Photosynth is the most popular by far, especially since it’s completely free to use.
The main reason everyone turns to this app is for the crop tools that allow you to realign shaky shots.
When your panoramic photos stitch together, they can sometimes misalign based on how level your camera and sensors were.
Photosynth makes it easy to crop a few pixelated lines off the top and bottom so you still get a full photo, but without sacrificing much of the image.
One Final Note About Third-Party Apps
With third-party apps, I always say that you should install one to replace your stock camera app.
When it comes to panoramic photos, it’s going to come down to preference.
I have to hand it to Apple: they did a decent job with making their panoramic function intuitive and easy to use.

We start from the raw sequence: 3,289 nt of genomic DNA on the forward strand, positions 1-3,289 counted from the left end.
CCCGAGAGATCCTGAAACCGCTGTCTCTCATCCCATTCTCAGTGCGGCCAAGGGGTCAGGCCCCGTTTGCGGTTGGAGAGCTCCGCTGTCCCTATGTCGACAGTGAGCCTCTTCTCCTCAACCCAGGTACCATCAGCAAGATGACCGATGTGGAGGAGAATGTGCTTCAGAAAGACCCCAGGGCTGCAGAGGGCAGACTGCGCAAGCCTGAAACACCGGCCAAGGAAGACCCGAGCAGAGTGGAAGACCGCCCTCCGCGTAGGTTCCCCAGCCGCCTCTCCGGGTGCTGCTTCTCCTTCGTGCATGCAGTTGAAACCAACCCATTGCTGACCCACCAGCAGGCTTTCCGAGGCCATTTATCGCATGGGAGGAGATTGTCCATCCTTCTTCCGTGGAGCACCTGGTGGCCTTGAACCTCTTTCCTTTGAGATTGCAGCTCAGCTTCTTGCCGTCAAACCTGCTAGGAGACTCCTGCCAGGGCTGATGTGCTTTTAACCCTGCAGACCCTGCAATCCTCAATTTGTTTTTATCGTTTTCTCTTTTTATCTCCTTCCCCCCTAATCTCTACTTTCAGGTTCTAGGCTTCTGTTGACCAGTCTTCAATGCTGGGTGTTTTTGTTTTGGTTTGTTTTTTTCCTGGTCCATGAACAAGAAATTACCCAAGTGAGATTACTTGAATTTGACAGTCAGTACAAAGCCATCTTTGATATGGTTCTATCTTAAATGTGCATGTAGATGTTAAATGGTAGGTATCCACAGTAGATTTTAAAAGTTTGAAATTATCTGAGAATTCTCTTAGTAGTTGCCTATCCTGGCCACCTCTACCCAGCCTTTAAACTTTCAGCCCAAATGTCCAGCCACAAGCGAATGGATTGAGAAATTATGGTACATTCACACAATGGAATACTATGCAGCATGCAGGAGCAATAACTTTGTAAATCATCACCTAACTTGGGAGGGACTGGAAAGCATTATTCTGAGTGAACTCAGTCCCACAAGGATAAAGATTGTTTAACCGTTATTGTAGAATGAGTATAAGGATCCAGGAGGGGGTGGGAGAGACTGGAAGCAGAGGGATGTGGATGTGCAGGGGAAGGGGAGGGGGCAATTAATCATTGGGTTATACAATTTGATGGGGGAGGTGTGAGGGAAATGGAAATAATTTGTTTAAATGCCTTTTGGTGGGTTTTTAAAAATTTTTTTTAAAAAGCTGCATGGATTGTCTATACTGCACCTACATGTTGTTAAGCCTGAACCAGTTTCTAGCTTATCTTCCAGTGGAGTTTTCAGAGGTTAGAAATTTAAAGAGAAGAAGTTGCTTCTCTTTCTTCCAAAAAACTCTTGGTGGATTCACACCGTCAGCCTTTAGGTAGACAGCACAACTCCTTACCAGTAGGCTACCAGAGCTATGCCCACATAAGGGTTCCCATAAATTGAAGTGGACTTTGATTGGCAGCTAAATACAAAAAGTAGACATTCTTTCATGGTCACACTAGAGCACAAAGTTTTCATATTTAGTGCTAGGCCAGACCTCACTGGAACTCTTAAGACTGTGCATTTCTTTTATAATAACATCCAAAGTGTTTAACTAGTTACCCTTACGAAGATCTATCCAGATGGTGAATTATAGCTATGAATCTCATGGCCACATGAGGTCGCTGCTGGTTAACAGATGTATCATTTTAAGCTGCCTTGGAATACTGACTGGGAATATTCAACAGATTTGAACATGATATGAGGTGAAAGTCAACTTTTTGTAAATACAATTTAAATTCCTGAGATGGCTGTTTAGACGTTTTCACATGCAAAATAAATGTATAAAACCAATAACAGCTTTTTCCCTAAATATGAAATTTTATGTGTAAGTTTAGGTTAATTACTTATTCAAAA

I find more use from AutoStitch Panorama, but it gets the job done if you’re not interested in going app hunting.
Third-party apps don’t have access to the code that Apple and Android have developed; they figure things out on their own.
Not every app is going to provide you with better panoramas, so approach other apps with some healthy skepticism.
Soak it All in
Panoramic photographs have to be the best innovation since photographs were invented.
You’re able to get everyone and everything in one shot, especially now that you know how to shoot these photos correctly.
Your iPhone is more powerful than most people realize.
Utilizing the panoramic photo mode is going to unlock an entirely different side of photography you never thought possible, and there’s no time like the present to get started.